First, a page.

Get your Gender Essentialist bingo cards ready, but this time so that we can cross off various myths being vigorously debunked.
First the headline and teaser:
The difference myth
We shouldn’t believe the increasingly popular claims that boys and girls think differently, learn differently, and need to be treated differently.
Image Source: Getty Images via the Boston Globe
Then, a few intro paragraphs and we get to the meat of the article:
Boys and girls are different because their brains are different. This idea has driven bestsellers, parenting articles, and even – increasingly – American education.
The problem is, a hard look at the real data behind these claims suggests they are simply untrue. Some of them are baseless, using the language of science to cloak an absence of serious research; others are built on tenuous studies, with methodological flaws and narrow margins of significance. More and more, they are simply coating old-fashioned stereotypes with a veneer of scientific credibility.
Scientists have turned up some intriguing findings of anatomical differences between the sexes. But we know very little about their real-world effect on how boys and girls behave – meaning that any conclusions based on these findings are premature.
Just go read and tick off those boxes. It’s a shame that the card doesn’t have boxes just for the studies (and pseudo-studies) that keep getting thrown around improperly, but those get ticked off too: Baron-Cohen, Gurion, Brizendine and the skeptics’ favorite, Not-A-Dr John Gray.
Before someone jumps up with the “feminists deny biological differences” strawman, read the article properly. Pointing out that there are bucketloads of dubious difference myths is not the same thing as arguing that no differences exist, nor is it the same as arguing that gender does not influence the distribution of difference at all, it’s just that looking at differences with gender first in mind is not the most accurate way of sorting the identification, assessment and analysis of difference.
Of course, it would be naive and even harmful to pretend there are no differences between boys and girls. Boys, for example, are more vulnerable to autism and dyslexia – and teachers and parents need to be alert to that fact. But there’s a mountain of evidence to show that gender is the wrong lens through which to view education policies and practice. Some kids learn best visually, others verbally; some do best in “boot-camp” type settings, while others thrive in informal classrooms with lots of freedom. But science and aptitude surveys tell us that gender isn’t a helpful way to sort students into those groups.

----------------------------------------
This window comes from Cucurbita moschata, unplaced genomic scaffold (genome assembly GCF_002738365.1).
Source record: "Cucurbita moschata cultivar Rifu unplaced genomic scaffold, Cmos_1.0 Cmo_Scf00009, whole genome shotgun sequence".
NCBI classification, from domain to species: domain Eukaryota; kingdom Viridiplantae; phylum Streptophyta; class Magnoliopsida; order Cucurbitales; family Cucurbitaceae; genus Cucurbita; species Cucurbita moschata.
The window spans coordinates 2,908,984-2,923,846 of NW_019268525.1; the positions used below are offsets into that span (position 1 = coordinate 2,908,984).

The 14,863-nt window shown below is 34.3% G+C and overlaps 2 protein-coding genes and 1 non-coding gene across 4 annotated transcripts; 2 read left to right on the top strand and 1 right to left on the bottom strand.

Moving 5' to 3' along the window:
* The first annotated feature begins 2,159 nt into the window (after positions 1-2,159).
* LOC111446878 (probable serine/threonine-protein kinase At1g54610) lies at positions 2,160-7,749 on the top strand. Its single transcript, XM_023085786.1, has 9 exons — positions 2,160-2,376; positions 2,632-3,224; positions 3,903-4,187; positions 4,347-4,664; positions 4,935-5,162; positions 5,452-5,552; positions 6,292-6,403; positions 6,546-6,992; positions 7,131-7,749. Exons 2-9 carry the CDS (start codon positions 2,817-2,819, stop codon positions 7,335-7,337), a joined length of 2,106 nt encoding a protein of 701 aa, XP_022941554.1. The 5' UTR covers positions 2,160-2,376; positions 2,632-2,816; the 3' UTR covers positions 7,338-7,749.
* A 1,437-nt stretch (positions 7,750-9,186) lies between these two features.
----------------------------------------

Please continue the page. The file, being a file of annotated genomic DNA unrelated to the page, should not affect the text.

This makes perfect sense to me: we have 23 pairs of chromosomes for genetic differences to distribute themselves across after all. Only one pair of those chromosomes determines sex, the other 22 are autosomal, and there are approximately 3 billion DNA nucleotide pairs to distribute across those 23 chromosomes. Only a few human traits (all rare disabilities) have been identified as single-locus, confined to only one chromosome, let alone one nucleotide pair. That certain of these disabilities are sex-linked, occurring more often in men than women, is intriguing but hardly implies that all measures of ability are located on the sex chromosome. Complex human behaviours have never been tied down to a single genetic locus, so trying to shoehorn all performance differences onto a single chromosome seems most foolish.
Back to the article: unfortunately the authors do not tackle any savannah myths. But I am hopeful those will be addressed in the book on which they are working, which I’m sure will have the space to touch on stereotype threat and confirmation bias as well..
Caryl Rivers, journalism professor at Boston University, and Rosalind C. Barnett, senior scientist at the Women’s Studies Research Center at Brandeis, are at work on “The Truth About Boys and Girls: How Gender Stereotypes Harm Our Children.”
One of the things they point out, as I did last week with regard to James Watson’s racial essentialism, is that so many of the proponents of these allegedly innate and ineradicable “differences” rely almost solely on IQ test results, and that there’s a real problem there with whether IQ tests are an adequate measure of what they are professing to measure, seeing as intelligence is such a difficult concept to accurately define.
Looking forward to the book.
Full disclosure: my kids go to single sex high schools, but I didn’t choose that option because I think boys and girls have vast differences in neurological learning styles. I was more concerned with differences in social behaviour in classrooms, which have shown that there is strong social pressure for girls to defer classroom interaction to the boys in their peer group, social behaviour which I did not want reinforced in the classrooms of either of my kids.
Their schools share a campus, by the way, and do musical and drama activities together, so that the kids get daily opposite sex socialisation as well, which was also important to me.